Ethical Hacking - DDOS Attacks and Types of DDoS Attacks

Distributed Denial of Service (DDoS)

By Distributed Denial of Service (DDoS) attack, the website or any online service is overloaded with traffic from multiple sources and thus make the website unavailable.

While Denial of Service (DoS) attack uses one computer and one Internet connection, DDoS attack uses many computers and many Internet connections, to flood a target resource with packets and distributed globally, which is termed as botnet.

DDoS

A large scale volumetric DDoS attack can generate a traffic measured in tens of Gigabits (and even hundreds of Gigabits) per second, which the normal network will not be able to handle.

What are Botnets

Botnets are the network of hacked machines built by the attackers, by spreading vulnerabilities through emails, websites and social media. These computers can be remotely controlled once infected, without the knowledge of the owner and used as an army to launch the attack.

Botnets

DDoS System

A DDoS flood can be generated in multiple ways. For example −

Botnets can be used for sending more number of connection requests than a server can handle at a time. Attackers can have computers send a victim resource huge amounts of random data to use up the target's bandwidth. These machines are used to generate high traffic which is out of reach to handle resulting in complete blockage of the service.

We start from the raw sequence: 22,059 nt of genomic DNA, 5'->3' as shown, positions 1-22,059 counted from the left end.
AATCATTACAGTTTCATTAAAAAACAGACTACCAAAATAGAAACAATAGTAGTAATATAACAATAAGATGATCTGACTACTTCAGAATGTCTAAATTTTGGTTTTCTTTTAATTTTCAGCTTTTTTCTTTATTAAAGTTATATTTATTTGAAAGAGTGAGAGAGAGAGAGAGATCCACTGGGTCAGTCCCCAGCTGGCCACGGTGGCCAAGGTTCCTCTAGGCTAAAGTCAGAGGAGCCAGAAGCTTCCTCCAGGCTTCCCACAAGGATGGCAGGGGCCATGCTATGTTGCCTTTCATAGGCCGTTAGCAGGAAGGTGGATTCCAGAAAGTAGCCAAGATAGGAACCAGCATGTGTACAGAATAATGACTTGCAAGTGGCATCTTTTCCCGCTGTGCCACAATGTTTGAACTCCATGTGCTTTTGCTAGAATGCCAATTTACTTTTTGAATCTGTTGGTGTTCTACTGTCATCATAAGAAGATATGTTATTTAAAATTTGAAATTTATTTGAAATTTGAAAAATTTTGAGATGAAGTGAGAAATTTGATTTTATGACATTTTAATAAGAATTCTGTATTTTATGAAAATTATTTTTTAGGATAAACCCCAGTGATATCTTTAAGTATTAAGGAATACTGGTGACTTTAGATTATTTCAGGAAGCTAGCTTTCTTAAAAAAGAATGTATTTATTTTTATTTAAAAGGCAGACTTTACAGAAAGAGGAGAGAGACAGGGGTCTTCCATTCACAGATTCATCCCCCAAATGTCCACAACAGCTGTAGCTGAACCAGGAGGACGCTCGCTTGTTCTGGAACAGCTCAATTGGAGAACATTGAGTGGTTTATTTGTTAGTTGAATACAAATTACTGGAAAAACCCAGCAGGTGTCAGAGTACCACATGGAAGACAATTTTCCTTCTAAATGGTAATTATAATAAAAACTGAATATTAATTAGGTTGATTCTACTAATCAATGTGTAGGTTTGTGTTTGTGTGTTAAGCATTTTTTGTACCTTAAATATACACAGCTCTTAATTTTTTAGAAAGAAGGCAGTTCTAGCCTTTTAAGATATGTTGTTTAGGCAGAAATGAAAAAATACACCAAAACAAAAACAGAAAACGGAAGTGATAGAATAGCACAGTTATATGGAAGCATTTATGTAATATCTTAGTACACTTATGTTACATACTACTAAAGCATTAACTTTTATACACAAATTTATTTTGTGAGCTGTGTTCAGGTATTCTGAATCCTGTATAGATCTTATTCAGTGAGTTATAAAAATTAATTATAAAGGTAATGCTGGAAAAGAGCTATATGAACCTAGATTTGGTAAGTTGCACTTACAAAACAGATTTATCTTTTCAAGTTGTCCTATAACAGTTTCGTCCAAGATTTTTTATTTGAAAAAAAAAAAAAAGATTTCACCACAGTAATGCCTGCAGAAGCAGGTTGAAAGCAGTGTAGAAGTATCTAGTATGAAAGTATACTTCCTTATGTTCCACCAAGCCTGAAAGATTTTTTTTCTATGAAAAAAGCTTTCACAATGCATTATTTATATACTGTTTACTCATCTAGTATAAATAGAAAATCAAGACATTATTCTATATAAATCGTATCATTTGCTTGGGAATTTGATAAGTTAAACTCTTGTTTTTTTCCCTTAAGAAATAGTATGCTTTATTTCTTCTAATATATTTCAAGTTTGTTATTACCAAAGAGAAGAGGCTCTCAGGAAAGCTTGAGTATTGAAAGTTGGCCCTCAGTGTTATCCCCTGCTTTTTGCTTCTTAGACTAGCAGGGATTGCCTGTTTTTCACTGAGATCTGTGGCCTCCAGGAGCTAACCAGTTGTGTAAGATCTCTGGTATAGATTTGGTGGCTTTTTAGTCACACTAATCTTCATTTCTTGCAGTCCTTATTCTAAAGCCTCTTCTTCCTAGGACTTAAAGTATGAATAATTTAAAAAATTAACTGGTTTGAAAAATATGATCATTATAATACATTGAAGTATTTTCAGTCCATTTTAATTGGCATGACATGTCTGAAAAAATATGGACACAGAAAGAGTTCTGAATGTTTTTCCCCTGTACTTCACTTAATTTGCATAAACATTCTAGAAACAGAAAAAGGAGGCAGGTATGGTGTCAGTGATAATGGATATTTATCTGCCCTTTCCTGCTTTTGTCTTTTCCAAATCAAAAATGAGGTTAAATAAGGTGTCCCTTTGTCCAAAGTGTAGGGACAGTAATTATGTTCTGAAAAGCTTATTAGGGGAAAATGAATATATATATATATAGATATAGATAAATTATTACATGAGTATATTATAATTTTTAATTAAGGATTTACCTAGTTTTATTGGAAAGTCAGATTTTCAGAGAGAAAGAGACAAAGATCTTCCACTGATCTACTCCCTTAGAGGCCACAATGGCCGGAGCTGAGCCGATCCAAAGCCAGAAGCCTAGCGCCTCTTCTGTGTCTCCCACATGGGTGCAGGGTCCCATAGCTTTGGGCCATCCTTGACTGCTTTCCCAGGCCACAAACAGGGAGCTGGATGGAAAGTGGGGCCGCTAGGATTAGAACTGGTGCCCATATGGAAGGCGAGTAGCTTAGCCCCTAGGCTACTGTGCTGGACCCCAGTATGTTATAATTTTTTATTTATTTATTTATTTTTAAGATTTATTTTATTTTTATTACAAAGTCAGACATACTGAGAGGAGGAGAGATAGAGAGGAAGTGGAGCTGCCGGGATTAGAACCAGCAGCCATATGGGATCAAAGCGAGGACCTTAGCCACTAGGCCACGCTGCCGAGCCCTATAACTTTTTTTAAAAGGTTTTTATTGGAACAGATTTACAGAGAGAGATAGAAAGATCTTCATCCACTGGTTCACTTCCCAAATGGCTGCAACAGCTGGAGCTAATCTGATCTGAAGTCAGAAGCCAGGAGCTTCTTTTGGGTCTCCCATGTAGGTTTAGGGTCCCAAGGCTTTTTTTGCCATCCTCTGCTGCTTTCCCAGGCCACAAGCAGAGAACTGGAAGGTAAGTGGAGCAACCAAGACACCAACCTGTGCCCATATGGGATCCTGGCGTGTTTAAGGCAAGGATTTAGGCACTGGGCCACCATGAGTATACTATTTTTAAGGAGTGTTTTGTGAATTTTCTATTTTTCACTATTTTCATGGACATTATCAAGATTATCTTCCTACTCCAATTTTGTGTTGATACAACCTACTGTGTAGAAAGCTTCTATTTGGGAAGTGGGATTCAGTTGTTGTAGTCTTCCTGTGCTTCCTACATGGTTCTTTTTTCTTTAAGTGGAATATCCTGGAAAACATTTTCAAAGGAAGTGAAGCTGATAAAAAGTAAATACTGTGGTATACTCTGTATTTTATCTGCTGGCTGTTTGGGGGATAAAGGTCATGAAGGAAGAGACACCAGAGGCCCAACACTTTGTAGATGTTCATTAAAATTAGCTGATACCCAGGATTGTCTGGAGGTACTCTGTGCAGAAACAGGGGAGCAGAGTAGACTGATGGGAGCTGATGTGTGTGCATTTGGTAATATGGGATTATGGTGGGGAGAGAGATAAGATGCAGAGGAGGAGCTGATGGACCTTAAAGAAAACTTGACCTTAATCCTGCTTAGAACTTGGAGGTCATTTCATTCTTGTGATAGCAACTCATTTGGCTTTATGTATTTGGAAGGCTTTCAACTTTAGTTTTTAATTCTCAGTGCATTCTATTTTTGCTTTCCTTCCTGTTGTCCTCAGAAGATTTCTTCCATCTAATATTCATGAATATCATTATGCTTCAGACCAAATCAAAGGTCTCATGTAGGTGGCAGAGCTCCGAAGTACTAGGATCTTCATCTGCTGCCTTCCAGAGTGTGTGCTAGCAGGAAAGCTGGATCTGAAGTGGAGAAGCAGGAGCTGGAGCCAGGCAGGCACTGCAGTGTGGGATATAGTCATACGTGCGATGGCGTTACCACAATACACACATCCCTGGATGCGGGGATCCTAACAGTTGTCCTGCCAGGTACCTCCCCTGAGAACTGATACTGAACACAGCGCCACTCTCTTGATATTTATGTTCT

Types of DDoS Attacks

DDoS attacks can be broadly classified into three categories −

Volume-Based Attacks

Volume-based attacks include TCP floods, UDP floods, ICMP floods, and other spoofedpacket floods. These are also called Layer 3 & 4 Attacks. The bandwidth of the target size is being saturated by the attacker. The magnitude of the attack is measured in terms of Bits per Second (bps).

  • UDP Flood − A UDP flood is used to flood random ports on a remote host with numerous UDP packets, more specifically port number 53. To filter out or block malicious UDP packets, specialized firewalls are used.
UDP Flood
  • ICMP Flood − This is similar to UDP flood and used to flood a remote host with numerous ICMP Echo Requests. Outgoing and incoming bandwidth is consumed and end up with overall slowdown of the system due to the high volume of the ping requests.
ICMP Flood
  • HTTP Flood – A large volume of HTTP GET and POST requests are sent by the attacker which are not handled by the server and leads to denial of the additional connections from legitimate clients.
HTTP Flood
  • Amplification Attack – A request is made by the attacker which generates a large response including DNS requests for large TXT records and HTTP GET requests for large files like images, PDFs, or any other data files.
Amplification Attack

Protocol Attacks

Protocol attacks include SYN floods, Ping of Death, fragmented packet attacks, Smurf DDoS, etc. This type of attack consumes actual server resources and other resources like firewalls and load balancers. The magnitude of the attack is measured in terms of Packets per Second.

  • DNS Flood – infrastructure and DNS application are attacked by DNS floods to get access to a target system and consume the available network bandwidth.
DNS Flood
  • SYN Flood − TCP connection requests are sent by the attacker faster than the targeted machine can process them, causing network saturation. Administrators can tweak TCP stacks to mitigate the effect of SYN floods. The effect of the SYN floods can be reduced by reducing the timeout or dropping the desired incoming connections using iptables.
SYN Flood